Widespread testing and contact tracing may be the best way to contain COVID-19 and keep it from a resurgence as jurisdictions look to loosen physical distancing, modelers told a Maryland legislative work group Wednesday.
Because the coronavirus can spread before people with the disease it causes show symptoms, significant testing is key to containing its spread, modelers said.
“Proactive testing in the community — the availability of tests for people to go up and actually get tested and find out how they are, what their infection status is — and contact tracing that can then use that information to go out there and really throttle this disease is vital,” said Jeffrey Shaman, a professor at Columbia University’s Mailman School of Public Health.
He suggested that in places like Georgia that have begun to reopen their states, the true effects may not become known for at least two weeks due to current levels of testing in the country.
Shaman and Justin Lessler, a professor at the Johns Hopkins University’s Bloomberg School of Public Health, separately presented Wednesday their work to the General Assembly’s Joint Covid-19 Response Legislative Work Group.
Shaman and Lessler presented just some of the thousands of possible outcomes that their work has modeled.
Models, they warned, are not forecasts and do not predict the future. They show what could happen under different scenarios to aid in the planning process. The differences in those scenarios can be more important than the specific numbers different models produce, Lessler said.
“We’re really focused on planning scenarios, not forecasts,” he said. “Our goal is to use rough approximations based on our best knowledge and the current situation and severity to project often a lot further into the future than you can really make reliable forecasts.”
Different scenarios for the next few months demonstrate that testing will be critical to reducing the disease’s effects by helping track down people and isolate those who may have COVID-19 before they show symptoms.
That means having enough testing capacity to test both people with symptoms and people whose doctors have not recommended they get tested.
Maryland has begun to increase its testing efforts, including a high of 8,311 test results reported Monday. But various factors, including other supplies and the weather conditions, can vary how much testing is actually done.
The state has averaged 4,914 test results a day over the last week and hopes to test up to 20,000 people a day.
The state has also just begun to increase its contact tracing abilities. Gov. Larry Hogan announced last week a contract with the National Opinion Research Center that could allow the state to contact up to 1,000 new cases a day. That capacity would join the state’s existing workforce of about 250 tracers.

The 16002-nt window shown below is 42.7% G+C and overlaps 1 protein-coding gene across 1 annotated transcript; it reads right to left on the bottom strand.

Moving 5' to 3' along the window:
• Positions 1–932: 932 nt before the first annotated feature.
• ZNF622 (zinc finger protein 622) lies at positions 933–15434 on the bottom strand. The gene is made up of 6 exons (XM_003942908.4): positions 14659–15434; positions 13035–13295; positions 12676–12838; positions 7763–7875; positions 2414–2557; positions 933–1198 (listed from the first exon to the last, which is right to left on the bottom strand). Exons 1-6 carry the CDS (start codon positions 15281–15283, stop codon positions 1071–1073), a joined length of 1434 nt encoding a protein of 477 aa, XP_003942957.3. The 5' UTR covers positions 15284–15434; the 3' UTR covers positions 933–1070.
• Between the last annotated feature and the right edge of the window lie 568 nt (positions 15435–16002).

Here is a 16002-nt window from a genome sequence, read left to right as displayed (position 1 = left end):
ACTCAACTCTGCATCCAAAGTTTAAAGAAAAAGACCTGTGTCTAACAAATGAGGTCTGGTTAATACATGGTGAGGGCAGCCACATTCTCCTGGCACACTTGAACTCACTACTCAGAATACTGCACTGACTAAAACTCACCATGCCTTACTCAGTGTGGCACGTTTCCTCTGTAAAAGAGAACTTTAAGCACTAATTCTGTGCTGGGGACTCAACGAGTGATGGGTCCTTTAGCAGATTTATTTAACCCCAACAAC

Some resurgence of the disease in the form of a second wave is expected in late summer or early fall, Anthony Fauci, the nation’s top infectious disease expert, said in an interview with the Economic Club of Washington, D.C.
“I’m almost certain it will come back because the virus is so transmissible and it’s globally spread,” Fauci said. “It’s not going to disappear from the planet, which means as we get into next season, in my mind, it’s inevitable that we will have a return of the virus, or maybe even that it never went away.”
Putting the expanded testing and tracing efforts into place would help to contain that spread. Other factors, like new treatment therapies, could also limit the disease’s harm this fall.
Without those countermeasures, the country could be in for a “long” fall and winter, Fauci said.
The most effective method to slow the disease’s spread has been physical distancing and isolation.
But that method’s effectiveness may have begun to wane as people grow restless at home. Some states have begun to relax their physical distancing orders, opening up some businesses like restaurants. But even in areas that have not loosened those rules, people have begun to spend less time at home, according to data from Lei Zhang, a professor in the University of Maryland’s A. James Clark School of Engineering.
His data tracks how much people have been traveling during social isolation, including trips across state lines, trips to the grocery store and trips to work.
While social isolation saw a peak in early April, people have begun to move a little more frequently since Easter as “quarantine fatigue” sets in, Zhang said.
“Maryland is actually doing really well in terms of social distancing,” he said. “But unfortunately starting on the Tuesday after Easter, April 14, we started observing nationwide a reduction in social distancing and mobility behavior. …Maryland also has this issue. We are seeing a slight drop in social distancing behavior, but this issue is much worse elsewhere in the country.”